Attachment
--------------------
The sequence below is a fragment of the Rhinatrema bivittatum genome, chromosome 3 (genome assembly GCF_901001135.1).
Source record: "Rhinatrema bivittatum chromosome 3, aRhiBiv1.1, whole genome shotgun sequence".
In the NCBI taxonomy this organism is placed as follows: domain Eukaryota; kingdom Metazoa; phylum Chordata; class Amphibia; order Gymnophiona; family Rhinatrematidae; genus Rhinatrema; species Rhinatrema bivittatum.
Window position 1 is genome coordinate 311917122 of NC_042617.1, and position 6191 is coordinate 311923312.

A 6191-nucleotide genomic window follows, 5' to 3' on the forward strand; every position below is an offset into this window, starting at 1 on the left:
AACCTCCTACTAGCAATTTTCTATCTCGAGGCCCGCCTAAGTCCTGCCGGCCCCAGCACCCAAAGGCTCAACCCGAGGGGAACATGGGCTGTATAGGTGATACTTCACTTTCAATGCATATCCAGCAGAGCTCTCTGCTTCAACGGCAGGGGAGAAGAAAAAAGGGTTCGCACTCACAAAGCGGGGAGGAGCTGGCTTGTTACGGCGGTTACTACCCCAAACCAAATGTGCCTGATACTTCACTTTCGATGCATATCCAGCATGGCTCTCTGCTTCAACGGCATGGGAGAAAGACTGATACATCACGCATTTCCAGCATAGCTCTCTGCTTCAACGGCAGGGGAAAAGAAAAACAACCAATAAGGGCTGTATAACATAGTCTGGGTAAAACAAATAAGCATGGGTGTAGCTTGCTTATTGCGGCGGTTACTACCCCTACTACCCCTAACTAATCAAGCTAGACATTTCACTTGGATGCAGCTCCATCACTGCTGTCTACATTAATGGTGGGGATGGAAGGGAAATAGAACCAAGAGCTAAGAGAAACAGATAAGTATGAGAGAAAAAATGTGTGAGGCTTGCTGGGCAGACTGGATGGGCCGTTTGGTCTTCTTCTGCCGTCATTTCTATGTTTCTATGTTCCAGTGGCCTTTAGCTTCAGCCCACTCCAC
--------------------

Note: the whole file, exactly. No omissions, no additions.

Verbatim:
The sequence below is a fragment of the Rhinatrema bivittatum genome, chromosome 3 (genome assembly GCF_901001135.1).
Source record: "Rhinatrema bivittatum chromosome 3, aRhiBiv1.1, whole genome shotgun sequence".
In the NCBI taxonomy this organism is placed as follows: domain Eukaryota; kingdom Metazoa; phylum Chordata; class Amphibia; order Gymnophiona; family Rhinatrematidae; genus Rhinatrema; species Rhinatrema bivittatum.
Window position 1 is genome coordinate 311917122 of NC_042617.1, and position 6191 is coordinate 311923312.

A 6191-nucleotide genomic window follows, 5' to 3' on the forward strand; every position below is an offset into this window, starting at 1 on the left:
AACCTCCTACTAGCAATTTTCTATCTCGAGGCCCGCCTAAGTCCTGCCGGCCCCAGCACCCAAAGGCTCAACCCGAGGGGAACATGGGCTGTATAGGTGATACTTCACTTTCAATGCATATCCAGCAGAGCTCTCTGCTTCAACGGCAGGGGAGAAGAAAAAAGGGTTCGCACTCACAAAGCGGGGAGGAGCTGGCTTGTTACGGCGGTTACTACCCCAAACCAAATGTGCCTGATACTTCACTTTCGATGCATATCCAGCATGGCTCTCTGCTTCAACGGCATGGGAGAAAGACTGATACATCACGCATTTCCAGCATAGCTCTCTGCTTCAACGGCAGGGGAAAAGAAAAACAACCAATAAGGGCTGTATAACATAGTCTGGGTAAAACAAATAAGCATGGGTGTAGCTTGCTTATTGCGGCGGTTACTACCCCTACTACCCCTAACTAATCAAGCTAGACATTTCACTTGGATGCAGCTCCATCACTGCTGTCTACATTAATGGTGGGGATGGAAGGGAAATAGAACCAAGAGCTAAGAGAAACAGATAAGTATGAGAGAAAAAATGTGTGAGGCTTGCTGGGCAGACTGGATGGGCCGTTTGGTCTTCTTCTGCCGTCATTTCTATGTTTCTATGTTCCAGTGGCCTTTAGCTTCAGCCCACTCCAC